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Problem picture #10

Same horse, different techniques. What a difference.


These pictures are of the same horse, taken on the same day. Notice the difference that a little effort can make.
These pictures are of the same horse, taken on the same day. Notice the difference that a little effort can make.

The image on the left above is characteristic of many images that are taken in snapshot fashion with little thought to how the composition could be improved. The photographer saw the horse, raised the camera and simply took a picture. The picture on the right shows what can result from a few minutes of extra effort. The horse was moved to a location that had a plain background and no foreground obstructions. A handler helped in posing the animal. A medium telephoto lens was used by the photographer. What a difference.

Compare these examples with your own problem pictures, whether they are of horses, people or any subject. Ask yourself, would they be improved if you had changed the background, for instance, or selected a better camera angle.

By following the tips and techniques on this site, you can change your problem pictures into keeper pictures that you will always be proud to display.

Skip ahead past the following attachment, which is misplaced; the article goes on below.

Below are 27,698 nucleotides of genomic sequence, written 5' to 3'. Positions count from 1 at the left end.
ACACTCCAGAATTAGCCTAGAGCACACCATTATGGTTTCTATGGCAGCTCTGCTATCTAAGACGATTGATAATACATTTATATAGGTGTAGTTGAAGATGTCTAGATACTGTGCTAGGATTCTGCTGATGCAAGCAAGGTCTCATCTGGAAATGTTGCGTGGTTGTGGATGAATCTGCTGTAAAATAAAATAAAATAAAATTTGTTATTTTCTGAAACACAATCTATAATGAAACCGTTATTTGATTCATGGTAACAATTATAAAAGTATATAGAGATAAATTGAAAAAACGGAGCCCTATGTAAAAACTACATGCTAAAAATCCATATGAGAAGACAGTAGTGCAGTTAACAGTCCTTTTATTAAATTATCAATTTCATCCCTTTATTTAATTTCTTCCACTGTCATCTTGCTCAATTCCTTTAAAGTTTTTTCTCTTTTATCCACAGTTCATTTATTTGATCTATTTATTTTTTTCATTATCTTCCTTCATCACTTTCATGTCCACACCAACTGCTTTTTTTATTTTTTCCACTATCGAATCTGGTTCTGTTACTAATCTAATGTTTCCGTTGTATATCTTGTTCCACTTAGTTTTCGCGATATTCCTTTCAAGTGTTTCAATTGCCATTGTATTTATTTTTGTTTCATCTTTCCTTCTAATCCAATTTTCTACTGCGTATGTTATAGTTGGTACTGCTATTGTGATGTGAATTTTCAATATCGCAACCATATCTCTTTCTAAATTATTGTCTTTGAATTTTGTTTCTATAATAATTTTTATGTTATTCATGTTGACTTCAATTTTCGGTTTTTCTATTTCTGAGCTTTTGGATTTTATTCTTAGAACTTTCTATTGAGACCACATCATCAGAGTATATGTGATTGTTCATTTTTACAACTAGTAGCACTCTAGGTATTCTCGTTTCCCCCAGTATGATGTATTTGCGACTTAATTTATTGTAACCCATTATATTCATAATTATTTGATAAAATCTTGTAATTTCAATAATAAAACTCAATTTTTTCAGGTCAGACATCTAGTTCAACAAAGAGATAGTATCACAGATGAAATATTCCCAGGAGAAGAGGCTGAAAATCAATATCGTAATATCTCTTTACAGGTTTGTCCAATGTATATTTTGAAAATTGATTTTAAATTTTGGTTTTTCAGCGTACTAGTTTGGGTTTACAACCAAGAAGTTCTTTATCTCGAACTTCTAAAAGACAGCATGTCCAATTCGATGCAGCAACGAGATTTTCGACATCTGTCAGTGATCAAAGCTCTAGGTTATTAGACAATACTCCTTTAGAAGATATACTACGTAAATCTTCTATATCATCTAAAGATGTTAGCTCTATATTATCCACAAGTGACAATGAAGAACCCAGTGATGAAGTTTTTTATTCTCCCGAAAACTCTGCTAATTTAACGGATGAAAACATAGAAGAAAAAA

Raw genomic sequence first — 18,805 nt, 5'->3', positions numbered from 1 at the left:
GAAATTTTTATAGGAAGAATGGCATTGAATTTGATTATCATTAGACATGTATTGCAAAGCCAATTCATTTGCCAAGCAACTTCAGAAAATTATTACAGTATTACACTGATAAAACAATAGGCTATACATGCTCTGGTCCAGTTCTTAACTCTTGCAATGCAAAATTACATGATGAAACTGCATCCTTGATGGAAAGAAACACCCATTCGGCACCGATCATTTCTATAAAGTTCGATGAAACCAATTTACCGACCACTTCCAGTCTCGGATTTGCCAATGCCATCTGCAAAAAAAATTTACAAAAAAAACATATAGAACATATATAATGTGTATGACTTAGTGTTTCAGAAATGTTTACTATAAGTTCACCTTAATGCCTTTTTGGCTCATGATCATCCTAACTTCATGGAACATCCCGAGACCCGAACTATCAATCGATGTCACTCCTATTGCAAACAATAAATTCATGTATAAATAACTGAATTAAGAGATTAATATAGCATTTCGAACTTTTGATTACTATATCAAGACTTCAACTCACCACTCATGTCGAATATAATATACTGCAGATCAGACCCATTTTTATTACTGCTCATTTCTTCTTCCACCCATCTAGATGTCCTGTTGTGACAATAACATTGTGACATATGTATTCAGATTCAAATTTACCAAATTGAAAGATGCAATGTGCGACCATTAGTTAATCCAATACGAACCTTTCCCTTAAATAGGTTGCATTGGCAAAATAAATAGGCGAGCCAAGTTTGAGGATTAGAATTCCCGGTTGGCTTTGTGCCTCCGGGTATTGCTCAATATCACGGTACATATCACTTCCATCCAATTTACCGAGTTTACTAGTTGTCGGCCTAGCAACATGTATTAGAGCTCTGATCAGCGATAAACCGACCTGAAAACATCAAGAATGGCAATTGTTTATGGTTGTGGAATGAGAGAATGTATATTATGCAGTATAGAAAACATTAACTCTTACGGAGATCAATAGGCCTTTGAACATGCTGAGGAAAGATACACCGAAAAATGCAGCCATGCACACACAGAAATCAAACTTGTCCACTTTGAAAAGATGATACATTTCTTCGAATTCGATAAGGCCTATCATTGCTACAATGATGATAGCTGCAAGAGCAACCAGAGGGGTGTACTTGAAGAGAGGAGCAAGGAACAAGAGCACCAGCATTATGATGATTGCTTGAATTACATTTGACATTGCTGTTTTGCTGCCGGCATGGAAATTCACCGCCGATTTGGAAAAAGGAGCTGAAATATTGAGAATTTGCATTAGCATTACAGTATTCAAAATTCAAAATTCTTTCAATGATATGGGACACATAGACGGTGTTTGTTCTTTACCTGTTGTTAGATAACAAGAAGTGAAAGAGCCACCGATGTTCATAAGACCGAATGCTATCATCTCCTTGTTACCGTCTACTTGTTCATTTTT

SPECIAL NOTE

Not everyone agrees with us all the time. One viewer, Jeremy, wrote us about this article, saying "Photography is art & art is a matter of opinion (as you all know very well)..." "It is my opinion that the photo on the right is the most god awful posed photograph that can be taken - unless you are trying to sell or show the animal. Maybe because there is no depth to the photo? I much prefer the shot on the left, as it is so natural. I will admit that maybe the fencing is not the most desirable foreground, but the "concept" of the photo is much more relaxed. Yes, it does still need work though."

We welcome, indeed we encourage, dissenting opinion and differing viewpoints regarding photography. Jeremy's points are well-taken, and clearly demonstrate that we all see things in different ways, and what is right for one of us may be wrong for another. He is quite correct in pointing out that the main purpose of a photograph like the one on the right would be to formally show the animal, as opposed to capturing its personality or character, which would require a different kind of photograph.


 
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